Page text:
« My Armenian grandfather, who fled Constantinople in 1922, left me a name, just a name and a lot of questions, ” says reporter Marc Garmirian. Like many descendants of exiles, he knows very little about the life of his ancestor, before his uprooting. A trunk stored in an attic and a few photos that tell the story of everyday life in a vanished empire, that’s all that’s left. There is also a passport and a stamp: Marseille, October 1922. This is where Hagop Garmirian’s new life began a century ago and where his grandson’s investigation begins today. .

« The story of my grandfather, shaped that of my family,explains Marc. Almost a hundred years later, I decided to go up the road of his exile, in the opposite direction and by bike, to take the time to meet people. I will tell you the story of this quest, from Marseille to Istanbul. “

Accompanied by Pascal Charrier, senior reporter at The cross, Marc therefore embarked on a long journey in the spring of 2021. Marseille, Genoa, Venice, Corfu, Thessaloniki and finally Istanbul. So many stopover towns to cross, with the strength of your legs, in a newly deconfined Europe, to find clues to its origins, to see the reminiscences of Armenian history on the coasts of the Mediterranean and to cross the road of the exiles of today. ‘hui. A journey to discover in a series of reports and a video documentary in four episodes.


→ In Marseille (1/9): “Pari djanabahr, that means a good trip”, from Marseille to Istanbul on the trail of an exile

→ From Marseille to Nice (2/9): “They had fled, I think they were ashamed of it”, in the footsteps of the Armenians of Nice

→ From Nice to Genoa (3/9): “My grandfather came from Istanbul”, meeting with the Armenians of Nice


Episode 1: Marseille, the dawn of a new life

Marc and Pascal stop over in the Phocaean city, where about 58,000 Armenian refugees landed between 1922 and 1924, including Marc’s grandfather, Hagop Garmirian.

Before joining Paris, was he sent to one of the first makeshift camps, opened by the French authorities, who felt they were overwhelmed by this wave of immigration? Or has he found a cheap boarding house in the neighborhoods around Saint-Charles station? History is repeating itself, because Belsunce, a working-class district of Marseille, still hosts many exiles today.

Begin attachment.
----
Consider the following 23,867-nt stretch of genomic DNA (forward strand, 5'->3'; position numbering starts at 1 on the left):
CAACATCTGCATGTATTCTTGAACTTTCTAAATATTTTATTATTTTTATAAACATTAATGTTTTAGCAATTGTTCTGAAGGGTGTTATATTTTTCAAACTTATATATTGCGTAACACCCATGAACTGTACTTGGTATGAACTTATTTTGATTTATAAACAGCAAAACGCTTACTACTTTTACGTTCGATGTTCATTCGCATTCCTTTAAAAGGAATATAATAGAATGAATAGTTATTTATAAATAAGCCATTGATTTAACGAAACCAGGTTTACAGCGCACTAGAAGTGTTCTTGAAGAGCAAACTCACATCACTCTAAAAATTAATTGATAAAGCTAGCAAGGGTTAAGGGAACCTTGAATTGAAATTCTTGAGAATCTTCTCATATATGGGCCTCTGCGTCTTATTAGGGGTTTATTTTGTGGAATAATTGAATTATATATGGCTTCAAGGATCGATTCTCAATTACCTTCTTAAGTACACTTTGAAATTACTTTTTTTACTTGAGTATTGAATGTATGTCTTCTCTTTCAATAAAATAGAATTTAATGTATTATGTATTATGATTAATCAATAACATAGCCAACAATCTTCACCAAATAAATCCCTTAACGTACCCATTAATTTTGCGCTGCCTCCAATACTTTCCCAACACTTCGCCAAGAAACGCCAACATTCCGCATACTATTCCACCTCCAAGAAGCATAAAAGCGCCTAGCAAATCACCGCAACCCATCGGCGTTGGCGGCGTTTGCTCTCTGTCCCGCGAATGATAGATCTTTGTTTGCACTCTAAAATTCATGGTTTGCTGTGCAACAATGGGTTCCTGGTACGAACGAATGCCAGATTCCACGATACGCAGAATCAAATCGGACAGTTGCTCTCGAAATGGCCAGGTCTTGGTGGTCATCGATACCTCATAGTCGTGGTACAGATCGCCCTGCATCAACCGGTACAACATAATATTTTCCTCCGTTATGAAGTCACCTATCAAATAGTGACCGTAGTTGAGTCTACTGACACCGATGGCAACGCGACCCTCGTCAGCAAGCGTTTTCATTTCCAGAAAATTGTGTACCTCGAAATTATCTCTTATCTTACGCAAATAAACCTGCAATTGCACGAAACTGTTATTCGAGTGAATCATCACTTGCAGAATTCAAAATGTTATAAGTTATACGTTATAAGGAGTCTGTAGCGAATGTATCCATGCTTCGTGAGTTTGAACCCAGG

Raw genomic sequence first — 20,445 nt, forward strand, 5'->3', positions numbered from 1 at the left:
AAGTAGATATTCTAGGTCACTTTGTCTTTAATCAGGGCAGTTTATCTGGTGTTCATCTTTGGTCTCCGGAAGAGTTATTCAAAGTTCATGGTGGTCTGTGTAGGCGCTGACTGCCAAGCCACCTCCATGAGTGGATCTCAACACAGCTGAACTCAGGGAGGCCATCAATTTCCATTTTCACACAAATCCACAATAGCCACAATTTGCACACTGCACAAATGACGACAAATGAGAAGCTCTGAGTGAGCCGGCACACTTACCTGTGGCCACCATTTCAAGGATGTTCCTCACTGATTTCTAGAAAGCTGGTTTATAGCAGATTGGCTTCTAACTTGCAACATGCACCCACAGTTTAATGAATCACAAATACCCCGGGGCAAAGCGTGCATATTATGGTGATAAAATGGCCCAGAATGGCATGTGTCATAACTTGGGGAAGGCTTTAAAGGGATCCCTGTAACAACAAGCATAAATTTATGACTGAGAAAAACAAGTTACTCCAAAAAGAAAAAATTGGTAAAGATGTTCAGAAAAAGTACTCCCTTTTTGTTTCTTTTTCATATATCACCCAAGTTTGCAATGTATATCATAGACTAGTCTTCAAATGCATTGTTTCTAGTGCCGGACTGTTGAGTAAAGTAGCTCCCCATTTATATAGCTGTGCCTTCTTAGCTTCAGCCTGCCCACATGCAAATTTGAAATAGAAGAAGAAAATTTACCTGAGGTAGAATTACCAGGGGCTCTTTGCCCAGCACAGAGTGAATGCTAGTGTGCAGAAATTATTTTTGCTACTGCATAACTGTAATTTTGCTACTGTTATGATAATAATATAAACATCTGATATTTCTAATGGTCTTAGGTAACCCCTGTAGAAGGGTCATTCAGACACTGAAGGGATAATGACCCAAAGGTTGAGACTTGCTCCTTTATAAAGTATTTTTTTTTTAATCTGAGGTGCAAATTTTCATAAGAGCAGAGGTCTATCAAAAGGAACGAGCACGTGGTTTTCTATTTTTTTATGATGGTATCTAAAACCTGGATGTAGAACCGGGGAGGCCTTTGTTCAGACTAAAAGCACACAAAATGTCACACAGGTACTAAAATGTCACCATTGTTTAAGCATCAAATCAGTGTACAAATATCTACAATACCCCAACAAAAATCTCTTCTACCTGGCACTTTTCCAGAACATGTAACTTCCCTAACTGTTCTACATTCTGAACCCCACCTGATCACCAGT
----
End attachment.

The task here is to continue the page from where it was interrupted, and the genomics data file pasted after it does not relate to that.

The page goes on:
Marc and Pascal interview the members of the Aram association, who work for the research and archiving of Armenian memory, as well as the filmmaker Robert Guédiguian, whose great-uncle once played a key role in the integration of refugees. Armenians.

Episode 2: Italy, Particles of the Orient

In this second episode, Marc wonders about the absence of transmission within exiled Armenian families. How is it that neither he nor his cousin succeeded in obtaining information about the life of their grandfathers in Constantinople?

Still in search of clues, Marc travels to Genoa, Italy, where he finds a replica of the ship on which his grandfather fled the Ottoman Empire. His journey will then take him to Venice, where treasures of Armenian culture reside. Precious documents that the exiles, who left without hope of return, took with them when they crossed the Mediterranean.

Episode 3: Greece, the orphans of Europe

On board the Ferry to reach Corfu, Marc thinks of Hagop: boarding the constantinopoli, did he imagine that his trip would be without return?

Painfully climbing the mountains of Epirus towards Thessaloniki, Marc and Pascal meet exiles of yesterday and today. A century earlier, Corfu welcomed 2,000 Armenian orphans, rescued from deportation convoys. The stories of Syrians and Iraqis who fled Daesh echo the not-so-distant past.

While nationalism resurfaces in Greece, yet a very cosmopolitan country, the uprooted and descendants of migrants are worried about their future.

Episode 4: Last Days in Constantinople

After 2,000 km by bike, here is finally the Bosphorus Strait and the final stage, Istanbul. The city has changed since 1922. The capital of the Ottoman Empire has turned into a megalopolis of 20 million people. Marc has an old map dating back to 1930 and an address: Kouchdili caddessi, above the pharmacy, in the district of Kadikoy, where his grandfather lived. At the time, out of a million inhabitants, Constantinople had 100,000 Armenians. Does anyone remember Hagop? Will the oldest inhabitant of the neighborhood know anything?

Here, “Everyone is looking for their own lost world, their lost past”, warns Father Hovagim Seropyan, vice-chancellor, responsible for the “special collections” of the Armenian Patriarchate of Constantinople.


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